The result is a bi-colour image that is a total of 1.2 hours integration of narrowband information gathered from a heavily light polluted area of north England. I plan to continue to add to the folder and hopefully complete another couple of hours on each channel, including S2, before the end of August. As a working piece, I am very happy with it so far:

Ha and O3 bicolour process of NGC 7380

Ha and O3 bicolour process of NGC 7380

I’m really impressed with my mount, the Skywatcher EQ6-R pro – it is helping me guide much more accurately and I am now getting to grips with EQMod as an alternative to using the handset. I’m still fine tuning PHD2 to work with it and my guide scope / camera configuration from AltairAstro so hopefully I can continue to refine my guiding and imaging processes.

Posted in Images, Latest Posts | Tagged , , , , , , , | 2 Comments

Collimating a Newtonian Scope

I shied away from using Newtonian scopes for imaging for ages as I listened to all the bogeymen stories online about how difficult they were to collimate, especially at faster FRs. My first imaging scope was a reflector – a Skywatcher ED80 – and, although I loved it and learned to image well with it, I still wanted something faster. There was no way I was going to be able to afford a faster APO refractor or Astrograph so the only realistic way was to go down the Newtonian route and learn to collimate!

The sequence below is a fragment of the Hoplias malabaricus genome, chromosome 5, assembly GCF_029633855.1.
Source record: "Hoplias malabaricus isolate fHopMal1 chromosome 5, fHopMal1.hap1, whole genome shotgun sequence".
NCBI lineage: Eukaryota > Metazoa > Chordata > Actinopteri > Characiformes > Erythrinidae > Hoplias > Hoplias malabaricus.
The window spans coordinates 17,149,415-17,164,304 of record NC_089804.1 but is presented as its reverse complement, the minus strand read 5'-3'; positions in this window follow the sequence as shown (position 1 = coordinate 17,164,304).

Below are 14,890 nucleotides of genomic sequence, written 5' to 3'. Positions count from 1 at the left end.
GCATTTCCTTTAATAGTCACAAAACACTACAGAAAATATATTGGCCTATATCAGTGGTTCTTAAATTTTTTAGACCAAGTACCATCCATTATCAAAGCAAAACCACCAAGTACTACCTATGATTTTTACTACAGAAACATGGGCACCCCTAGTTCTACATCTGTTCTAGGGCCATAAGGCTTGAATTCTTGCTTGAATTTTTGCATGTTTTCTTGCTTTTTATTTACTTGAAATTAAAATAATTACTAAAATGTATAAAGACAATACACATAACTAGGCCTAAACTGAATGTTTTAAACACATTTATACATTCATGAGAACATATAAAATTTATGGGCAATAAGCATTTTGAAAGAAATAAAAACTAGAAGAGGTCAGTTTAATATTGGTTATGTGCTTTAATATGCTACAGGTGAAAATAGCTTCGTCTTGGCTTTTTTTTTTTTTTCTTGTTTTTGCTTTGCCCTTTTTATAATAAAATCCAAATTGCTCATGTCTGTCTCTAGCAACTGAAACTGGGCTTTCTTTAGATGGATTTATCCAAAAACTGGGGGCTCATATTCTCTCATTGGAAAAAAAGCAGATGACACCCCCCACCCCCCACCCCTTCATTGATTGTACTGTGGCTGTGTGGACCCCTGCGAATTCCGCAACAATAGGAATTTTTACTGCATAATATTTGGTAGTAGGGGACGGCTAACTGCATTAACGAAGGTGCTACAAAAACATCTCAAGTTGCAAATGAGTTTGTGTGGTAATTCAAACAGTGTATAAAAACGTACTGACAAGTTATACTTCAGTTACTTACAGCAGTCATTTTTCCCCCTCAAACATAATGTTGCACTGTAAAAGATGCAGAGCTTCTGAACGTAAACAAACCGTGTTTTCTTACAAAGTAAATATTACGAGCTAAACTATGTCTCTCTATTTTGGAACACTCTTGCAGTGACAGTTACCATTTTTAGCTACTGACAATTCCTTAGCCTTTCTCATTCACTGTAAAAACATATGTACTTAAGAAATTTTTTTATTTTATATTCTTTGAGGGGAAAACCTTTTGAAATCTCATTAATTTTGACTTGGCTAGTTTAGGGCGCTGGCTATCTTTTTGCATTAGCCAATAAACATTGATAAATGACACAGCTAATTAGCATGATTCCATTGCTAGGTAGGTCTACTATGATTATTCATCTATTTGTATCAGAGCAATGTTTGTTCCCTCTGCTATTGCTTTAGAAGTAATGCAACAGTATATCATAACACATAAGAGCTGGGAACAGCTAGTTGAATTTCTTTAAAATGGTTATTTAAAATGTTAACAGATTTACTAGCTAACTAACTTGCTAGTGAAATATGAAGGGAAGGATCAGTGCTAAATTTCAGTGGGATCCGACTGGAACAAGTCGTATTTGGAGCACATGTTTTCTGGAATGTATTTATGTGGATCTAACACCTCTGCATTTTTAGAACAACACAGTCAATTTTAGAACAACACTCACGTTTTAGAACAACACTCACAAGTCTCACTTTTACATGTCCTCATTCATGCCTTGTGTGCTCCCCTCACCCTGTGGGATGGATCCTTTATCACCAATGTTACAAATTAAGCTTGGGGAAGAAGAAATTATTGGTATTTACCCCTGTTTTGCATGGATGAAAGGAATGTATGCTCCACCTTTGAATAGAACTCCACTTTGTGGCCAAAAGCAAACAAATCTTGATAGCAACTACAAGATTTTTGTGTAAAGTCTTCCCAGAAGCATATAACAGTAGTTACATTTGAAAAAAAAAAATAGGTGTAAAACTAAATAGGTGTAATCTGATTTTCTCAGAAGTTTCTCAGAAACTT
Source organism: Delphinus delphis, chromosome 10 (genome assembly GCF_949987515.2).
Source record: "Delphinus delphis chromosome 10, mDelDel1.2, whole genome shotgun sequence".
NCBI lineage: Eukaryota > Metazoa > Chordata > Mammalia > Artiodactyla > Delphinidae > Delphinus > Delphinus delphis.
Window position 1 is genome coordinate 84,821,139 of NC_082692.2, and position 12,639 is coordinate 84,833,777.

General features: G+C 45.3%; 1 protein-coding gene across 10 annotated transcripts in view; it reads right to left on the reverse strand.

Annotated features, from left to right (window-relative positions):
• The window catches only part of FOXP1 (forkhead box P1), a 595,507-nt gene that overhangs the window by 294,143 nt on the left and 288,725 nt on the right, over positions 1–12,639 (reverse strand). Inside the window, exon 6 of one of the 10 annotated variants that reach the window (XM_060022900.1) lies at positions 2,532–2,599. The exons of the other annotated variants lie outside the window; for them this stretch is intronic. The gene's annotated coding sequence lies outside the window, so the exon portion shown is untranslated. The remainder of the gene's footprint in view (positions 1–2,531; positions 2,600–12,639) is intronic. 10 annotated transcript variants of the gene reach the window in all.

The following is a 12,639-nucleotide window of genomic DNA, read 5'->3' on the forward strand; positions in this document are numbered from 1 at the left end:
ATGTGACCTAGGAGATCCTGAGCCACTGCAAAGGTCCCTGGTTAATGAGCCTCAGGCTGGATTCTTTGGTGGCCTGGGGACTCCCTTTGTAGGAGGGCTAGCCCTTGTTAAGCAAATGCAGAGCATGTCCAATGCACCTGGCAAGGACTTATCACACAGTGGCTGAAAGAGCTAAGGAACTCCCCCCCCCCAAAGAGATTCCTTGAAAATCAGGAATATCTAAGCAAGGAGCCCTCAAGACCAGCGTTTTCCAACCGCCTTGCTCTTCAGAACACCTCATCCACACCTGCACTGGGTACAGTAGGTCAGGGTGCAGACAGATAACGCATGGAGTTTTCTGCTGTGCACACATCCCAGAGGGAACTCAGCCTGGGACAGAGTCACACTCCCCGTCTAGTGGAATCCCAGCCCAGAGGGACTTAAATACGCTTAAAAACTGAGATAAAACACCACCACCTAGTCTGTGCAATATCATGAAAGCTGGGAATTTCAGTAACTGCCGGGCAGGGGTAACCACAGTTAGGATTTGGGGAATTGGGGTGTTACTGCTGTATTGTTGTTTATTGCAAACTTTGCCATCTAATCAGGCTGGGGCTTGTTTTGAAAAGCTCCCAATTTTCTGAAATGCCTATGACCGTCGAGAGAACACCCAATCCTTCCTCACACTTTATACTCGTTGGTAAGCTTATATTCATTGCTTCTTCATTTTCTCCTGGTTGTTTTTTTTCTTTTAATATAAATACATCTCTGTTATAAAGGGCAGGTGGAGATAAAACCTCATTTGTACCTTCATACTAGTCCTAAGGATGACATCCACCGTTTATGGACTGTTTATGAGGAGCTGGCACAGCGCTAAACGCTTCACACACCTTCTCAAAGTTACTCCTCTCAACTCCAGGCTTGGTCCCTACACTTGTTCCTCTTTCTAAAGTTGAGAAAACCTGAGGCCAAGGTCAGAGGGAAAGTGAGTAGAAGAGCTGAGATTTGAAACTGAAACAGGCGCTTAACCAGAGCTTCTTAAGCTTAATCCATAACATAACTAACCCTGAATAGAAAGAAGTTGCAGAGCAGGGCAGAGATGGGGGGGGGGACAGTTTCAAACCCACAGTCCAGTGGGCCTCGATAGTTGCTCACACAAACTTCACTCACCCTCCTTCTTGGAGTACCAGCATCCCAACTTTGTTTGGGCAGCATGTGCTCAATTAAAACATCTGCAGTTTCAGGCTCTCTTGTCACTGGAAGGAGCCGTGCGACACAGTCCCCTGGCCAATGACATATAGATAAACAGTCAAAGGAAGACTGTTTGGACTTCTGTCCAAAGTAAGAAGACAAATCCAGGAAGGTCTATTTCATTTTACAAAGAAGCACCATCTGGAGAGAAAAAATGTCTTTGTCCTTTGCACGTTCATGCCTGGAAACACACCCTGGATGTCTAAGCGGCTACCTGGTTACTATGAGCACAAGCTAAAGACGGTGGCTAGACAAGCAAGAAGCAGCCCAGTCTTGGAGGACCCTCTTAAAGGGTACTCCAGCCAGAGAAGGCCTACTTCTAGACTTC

I now own two Newtonian imaging scopes, both Skywatcher (you’ll spot a pattern emerging soon!); a 130pds and a 200pds. Both have low profile focuser draw tubes, although the 130pds now has an aftermarket Moonlite focuser and stepper autofocus motor.

I started by buying a couple of cheaper collimation kits – the ones with the laser and target system – but I found them to be completely unreliable. And yes, I know you CAN collimate with a lens cap with a tiny hole drilled into it, but I wanted something I could use quickly and reliably. Eventually the guy who sold me my 200pds showed me his Farpoint Collimator set and I was sold!

Farpoint Laser Collimator

Farpoint Laser Collimator

The quality is awesome – solid milled aluminium is always a winner – and it fits snugly into the draw tube. The kit comes with a set of adhesive triangles which you fit onto the primary mirror (a really easy job as they also provide a cellophane applicator) and these are sheer genius. Like most Newtonian scopes, the Skywatchers come with the plastic doughnuts adherred onto the primary mirror. This is all well and good, however everything you look at in collimation is circular so it gets very difficult to work out which bit is which. Not with the Farpoint triangles! They stand out and so make primary mirror collimation a breeze as all you have to do (having made sure the secondary mirror is circular in view) is move the triangle into the centre of the circle in the eyepiece. Quick and easy! The secondary is then collimated using the included laser.

I’ve also been working on standardising my kit setup, and in particular, working on streamlining my wiring. I have now attached as much onto the scope as I can (dew heater controller, focus controller and a powered USB 3.0 hub) as well as tucking in all wires. Hopefully this will reduce the potential for wires dragging or catching mid session. It does mean that making sure the scope is well balanced is especially important so time will tell if I have got it right.

Posted in Calibration, Latest Posts, Technique | Tagged , , , , , | Leave a comment